As a team, we actually didn't know how electronic wastes were properly disposed of, and after asking fellow hackers around the room, it appears that many of them don't know either. Given how we all own an electronic device or two of one form or another, it is vastly important to us all how to properly dispose of them (they were manufactured from toxic heavy metals). We wanted to make it easier to inform the people by conglomerating all the essential information about the ways they can reduce, reuse and recycle their electronic devices in a user-friendly interface. The title of our project "Zero Waste" reflects our larger approach in promoting consumers to trade-in or donate old but functional electronics. While there are limits, our goal is keep electronics away from landfills as long as possible, hence zero waste (or as close as we can get).
What it does
Our site is the hub for E-waste disposal in NYC. We direct consumers to the primarily ways to dispose of their electronic goods: trade-ins, proper disposal/recycling, or donations. We try to make the process of removing old or unwanted electronics as simple as possible. Our UI is specifically designed with appealing fonts, easy-to-read font size, and large cards for a nice display.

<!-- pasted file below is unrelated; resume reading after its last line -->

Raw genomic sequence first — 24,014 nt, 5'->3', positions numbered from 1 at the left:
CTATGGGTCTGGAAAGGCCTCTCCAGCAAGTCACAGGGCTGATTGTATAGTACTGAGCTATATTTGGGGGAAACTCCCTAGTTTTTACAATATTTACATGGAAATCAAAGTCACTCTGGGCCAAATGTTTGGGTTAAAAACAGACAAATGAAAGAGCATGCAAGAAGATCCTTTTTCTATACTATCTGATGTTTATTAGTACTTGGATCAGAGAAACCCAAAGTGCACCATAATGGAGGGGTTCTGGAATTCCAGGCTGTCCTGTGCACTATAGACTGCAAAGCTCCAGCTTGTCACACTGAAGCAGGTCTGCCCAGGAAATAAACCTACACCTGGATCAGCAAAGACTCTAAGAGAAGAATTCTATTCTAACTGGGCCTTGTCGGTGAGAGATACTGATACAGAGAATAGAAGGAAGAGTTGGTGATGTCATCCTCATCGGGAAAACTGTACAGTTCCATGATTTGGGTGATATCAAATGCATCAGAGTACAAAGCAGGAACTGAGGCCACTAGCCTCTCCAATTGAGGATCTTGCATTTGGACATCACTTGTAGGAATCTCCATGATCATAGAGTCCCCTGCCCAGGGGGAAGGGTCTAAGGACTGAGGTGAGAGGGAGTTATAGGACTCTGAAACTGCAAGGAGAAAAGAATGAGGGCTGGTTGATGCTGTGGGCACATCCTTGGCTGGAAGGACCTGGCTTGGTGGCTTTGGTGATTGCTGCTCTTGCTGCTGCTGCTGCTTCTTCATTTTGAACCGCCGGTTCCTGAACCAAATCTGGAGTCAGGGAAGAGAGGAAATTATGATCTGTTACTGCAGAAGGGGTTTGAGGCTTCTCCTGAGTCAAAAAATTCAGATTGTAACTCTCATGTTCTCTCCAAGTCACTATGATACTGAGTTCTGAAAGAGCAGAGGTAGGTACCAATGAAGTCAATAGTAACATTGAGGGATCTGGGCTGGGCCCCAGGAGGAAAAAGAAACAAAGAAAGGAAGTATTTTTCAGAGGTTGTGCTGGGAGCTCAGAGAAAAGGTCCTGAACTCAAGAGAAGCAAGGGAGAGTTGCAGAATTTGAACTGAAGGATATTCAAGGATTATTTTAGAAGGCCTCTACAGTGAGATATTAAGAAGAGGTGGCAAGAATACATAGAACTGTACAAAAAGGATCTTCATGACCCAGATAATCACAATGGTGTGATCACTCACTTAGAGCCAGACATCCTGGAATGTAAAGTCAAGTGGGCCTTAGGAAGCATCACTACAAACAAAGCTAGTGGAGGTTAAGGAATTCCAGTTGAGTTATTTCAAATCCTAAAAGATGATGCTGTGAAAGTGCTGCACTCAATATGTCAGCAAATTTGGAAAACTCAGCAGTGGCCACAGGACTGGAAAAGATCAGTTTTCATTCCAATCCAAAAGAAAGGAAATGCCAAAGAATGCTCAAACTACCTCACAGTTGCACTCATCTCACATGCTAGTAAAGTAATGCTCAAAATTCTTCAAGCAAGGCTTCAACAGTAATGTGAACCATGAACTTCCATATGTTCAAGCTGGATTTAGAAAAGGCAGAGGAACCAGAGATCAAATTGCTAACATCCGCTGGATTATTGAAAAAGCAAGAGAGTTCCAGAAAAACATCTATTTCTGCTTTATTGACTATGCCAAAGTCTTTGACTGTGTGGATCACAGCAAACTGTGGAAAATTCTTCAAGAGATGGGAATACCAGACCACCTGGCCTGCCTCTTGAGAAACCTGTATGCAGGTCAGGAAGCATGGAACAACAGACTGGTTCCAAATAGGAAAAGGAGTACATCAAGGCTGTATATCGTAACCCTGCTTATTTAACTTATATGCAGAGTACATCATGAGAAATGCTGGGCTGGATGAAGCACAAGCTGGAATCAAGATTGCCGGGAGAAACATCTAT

How we built it
We began with brainstorming and sketching a mock up of our site before actually coding. Then we begun constructing our website with HTML/CSS and a Bootstrap web framework. Using D3.js, we also decided to create a data analytics section about the different recyclable locations within the five boroughs of New York City.
Challenges we ran into
Implementing a database with SQL and PHP (due to time constraints)
Upgrading to a web application
Accomplishments that we're proud of
Successfully visualize NYC recycling data.
What we learned
What's next for Zero Waste?
The next big step for our project would be officially implementing the buying and selling database as another alternative to disposing the waste. This would be a more interactive feature, full of incentives, for consumers to not dispose of functional electronics which would keep electronics in distribution for longer and away from going straight to the dump.